Firstly, China Cat Sunflower talked about children being taught to act in certain ways. I feel that much of these things we learn as children are mainly to fit in to a fixed societal model. We are taught to behave in certain ways that are culturally acceptable, but don't necessarily have any positive or negative effect in terms of our biology, only within the particular culture.

    But, at the same time, children act impulsively and majoritively on feeling and fearlessly. This is a primitive (though more pleasurable) way of being and if this carried on in to adulthood we would all still be acting as animals, defending land and resources by fighting eachother. (I think there was a study on children and to what extent they seek to own things such as toys, and regardless of background they all sought to 'possess' things). So we do need the rational side, which comes at the expense of our own personal urges and feelings.

    I think as a species we are making this transition at the moment where we are trying to harmonize our feelings and urges with a rational understanding of how the human race functions and survives on the planet.

    But this means we need to consider the race as a whole. I've always felt in any moral situation you can either think of the individual or you can think of the greater good, as exemplified by the question:- "You can save 1000 people, but you must kill one person in order to do so, what do you do?".

    Once you start thinking like this, it becomes very difficult to determine what is 'good', as what is good for one person may conflict with what is good for another.
     
  17. Dharmaatmaa

    Dharmaatmaa New Member

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    Gatekeeper>don't know that I'm either good or bad. Good and evil are a great deal like light and dark

    We can't say so. Good differs from bad, so to say. We can't say "I don't know". Even if we discuss only the ethical side of the question, we must be certain about that. You say - like light and dark. Agreed. But we cannot forget what is dark and what is light. They've got some obvious difference. The same are the good and the bad side of Ethics.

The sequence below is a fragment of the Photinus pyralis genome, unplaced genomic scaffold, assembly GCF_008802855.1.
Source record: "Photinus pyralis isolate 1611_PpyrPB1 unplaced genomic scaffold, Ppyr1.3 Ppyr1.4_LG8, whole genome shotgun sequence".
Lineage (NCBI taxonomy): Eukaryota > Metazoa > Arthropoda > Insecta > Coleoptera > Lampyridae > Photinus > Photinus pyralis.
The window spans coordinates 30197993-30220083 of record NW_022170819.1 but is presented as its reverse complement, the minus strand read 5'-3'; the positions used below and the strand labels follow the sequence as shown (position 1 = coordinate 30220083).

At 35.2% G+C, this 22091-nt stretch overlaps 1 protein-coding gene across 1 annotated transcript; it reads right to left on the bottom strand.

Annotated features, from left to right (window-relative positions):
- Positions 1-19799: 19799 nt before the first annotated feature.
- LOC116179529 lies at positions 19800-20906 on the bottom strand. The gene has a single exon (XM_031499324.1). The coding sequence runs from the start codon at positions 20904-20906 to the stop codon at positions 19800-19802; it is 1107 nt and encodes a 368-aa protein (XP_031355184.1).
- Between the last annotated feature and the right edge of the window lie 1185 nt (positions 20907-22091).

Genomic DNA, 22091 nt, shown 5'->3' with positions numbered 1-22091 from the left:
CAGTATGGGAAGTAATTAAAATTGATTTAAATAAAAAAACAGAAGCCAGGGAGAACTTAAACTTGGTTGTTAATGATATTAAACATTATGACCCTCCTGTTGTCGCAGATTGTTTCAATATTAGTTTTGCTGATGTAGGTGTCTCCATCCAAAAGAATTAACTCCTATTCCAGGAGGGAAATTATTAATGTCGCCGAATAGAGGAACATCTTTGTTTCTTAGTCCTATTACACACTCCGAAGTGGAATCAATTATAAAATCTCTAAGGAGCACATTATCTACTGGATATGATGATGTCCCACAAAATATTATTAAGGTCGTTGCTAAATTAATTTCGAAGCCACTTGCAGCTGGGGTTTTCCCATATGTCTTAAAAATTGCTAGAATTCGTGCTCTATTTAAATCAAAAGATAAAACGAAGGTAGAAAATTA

sonisis>Once you start thinking like this, it becomes very difficult to determine what is 'good', as what is good for one person may conflict with what is good for another.

    No. Your message is informative but I can't agree with its ending. At the end, you were talking about some certain profit that someone could find of Ethics. Ethics as the science of good and bad (that differs us from animals, as you said) is rather determined in its definitions.
    Good is always about the other people, bad is always about one's own profit. If someone suffers - it is bad, but if he suffers making 1000 people not to suffer, then it is good. As in your words:
    >"You can save 1000 people, but you must kill one person in order to do so, what do you do?"
    Even if you'll kill (but you must be sure that the positive effect will be obvious) - Ethics won't be damaged... only in a case if in this act will be no egoism.
     
  18. betty

    betty New Member

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    I don't know if I am a good person but at least I know that I'm not bad...Cause I always try not to hurt my peers, and even if I do so I don't do this on purpose...
     
  19. Ben Masada

    Ben Masada New Member

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    A self confession of being good is already not good. It would make of one self-righteous, which carries the connotation of being unrigheous. The agent to evaluate if or how good one is must rather come from outside of oneself. Even to oneself, one should not attribute the virtue of being good
    or righteous. It would be tantamount to a self-conceited attitude, which
    sounds abhorrent to commonsense.
    Ben
     
  20. Etu Malku

    Etu Malku Mercuræn

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    I am pure Evil . . . but I keep it under control . . . muwhahahahah!!